Student tenant tips: Holding deposit or tenancy deposit?

Tags: , , , ,

Student moving homeThe new term is approaching and the nation’s students are getting ready for the big move! Like becoming a student, becoming a tenant for the first time can be daunting, fun, hard work, and extremely confusing.

Over the next few weeks we will be blogging advice for student tenants on one of the most controversial parts of renting from a private landlord – your tenancy deposit. All being well you should get your deposit money back when you leave, but whether you do or not depends on the action you take from day one, so check our blog regularly for all the advice you need on how not to lose your deposit.

First things first…your holding deposit

In this first blog we’ll take a look at holding deposits. Most students would have paid this many months ago but if you’re unclear on what a holding deposit is or still looking for somewhere to live, read this carefully.

Holding deposits are a cause of confusion for many tenants who contact us. Whilst they sound similar, holding deposits are completely different to the tenancy deposits which we protect, and the rules are different.

What’s the difference?

Holding deposits are a security against you or your landlord pulling out before you sign the agreement. It does not need to be protected in a government approved scheme.

Tenancy deposits are a security against you breaking the terms of the agreement after the tenancy begins. It must be protected with a government approved scheme within 30 days of payment.

The holding deposit is likely to be the first payment you made to your landlord or agent. By paying a holding deposit you are confirming your intention to rent the property and your landlord is confirming their intention to let it to you. If you pull out you will lose this deposit and if the landlord pulls out you should receive the deposit back.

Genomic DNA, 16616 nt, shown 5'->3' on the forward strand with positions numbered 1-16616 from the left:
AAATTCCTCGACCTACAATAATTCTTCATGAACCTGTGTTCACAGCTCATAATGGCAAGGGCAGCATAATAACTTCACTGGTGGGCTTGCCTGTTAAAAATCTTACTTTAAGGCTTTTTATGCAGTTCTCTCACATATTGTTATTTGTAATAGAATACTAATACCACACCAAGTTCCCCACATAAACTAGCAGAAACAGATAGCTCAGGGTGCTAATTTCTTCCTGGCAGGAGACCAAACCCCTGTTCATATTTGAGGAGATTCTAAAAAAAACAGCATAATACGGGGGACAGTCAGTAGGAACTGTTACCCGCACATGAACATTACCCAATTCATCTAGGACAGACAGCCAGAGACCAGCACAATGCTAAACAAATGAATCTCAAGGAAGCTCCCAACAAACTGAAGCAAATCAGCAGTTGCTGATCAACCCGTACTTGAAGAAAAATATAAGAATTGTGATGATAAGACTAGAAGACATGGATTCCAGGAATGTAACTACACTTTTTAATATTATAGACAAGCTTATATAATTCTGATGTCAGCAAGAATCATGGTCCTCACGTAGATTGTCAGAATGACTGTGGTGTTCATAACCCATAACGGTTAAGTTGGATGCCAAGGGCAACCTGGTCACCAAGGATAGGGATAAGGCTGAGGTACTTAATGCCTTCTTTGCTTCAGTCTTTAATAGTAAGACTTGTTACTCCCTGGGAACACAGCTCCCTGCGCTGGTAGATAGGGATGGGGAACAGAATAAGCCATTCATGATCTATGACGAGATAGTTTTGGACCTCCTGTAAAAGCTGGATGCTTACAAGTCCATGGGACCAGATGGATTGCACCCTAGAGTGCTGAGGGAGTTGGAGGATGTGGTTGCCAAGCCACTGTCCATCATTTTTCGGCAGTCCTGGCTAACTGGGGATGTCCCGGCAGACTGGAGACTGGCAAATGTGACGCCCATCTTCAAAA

Make sure that the property is for you before handing this deposit over and be clear on what credit and referencing checks you need to pass. If you fail the checks and as a result the landlord chooses not to let the property to you, you may also lose this deposit. 

If your holding deposit becomes a tenancy deposit

When all of the necessary checks are complete and you are ready to go ahead, rather than returning the holding deposit to you it is more common for it to be kept and used either to cover other fees, or for it to be ‘converted’ into your tenancy deposit.

If it is going to be used for your tenancy deposit, the moment it ‘converts’ from holding to tenancy deposit should be when you sign and enter into the agreement.

This is important because the landlord or agent then has 30 days by law in which to protect the tenancy deposit with one of the three schemes. Once the deposit is protected you must receive details in writing of where the deposit is protected and an information leaflet telling you how the scheme works and how to dispute any deductions when you leave. This is called prescribed information and is also a legal requirement for your landlord or agent.

But again, you must be absolutely clear if this is the case and obtain written confirmation of what is happening to your money.

If your holding deposit is kept unfairly

Your holding deposit does not need to be protected. Sadly this means that if your holding deposit is kept unfairly we are unable to offer any help. The first place to go for advice is your university or student union housing advisor.

Otherwise, use one of the following resources to seek help:

Next time….. In the next student season blog we will explain in more detail how your tenancy deposit should be protected


In the mean time, take a look at this video with tips for tenants on how not to lose your tenancy deposit.



Posted by Ben Beadle on 3 September 2014

Back to Blog Articles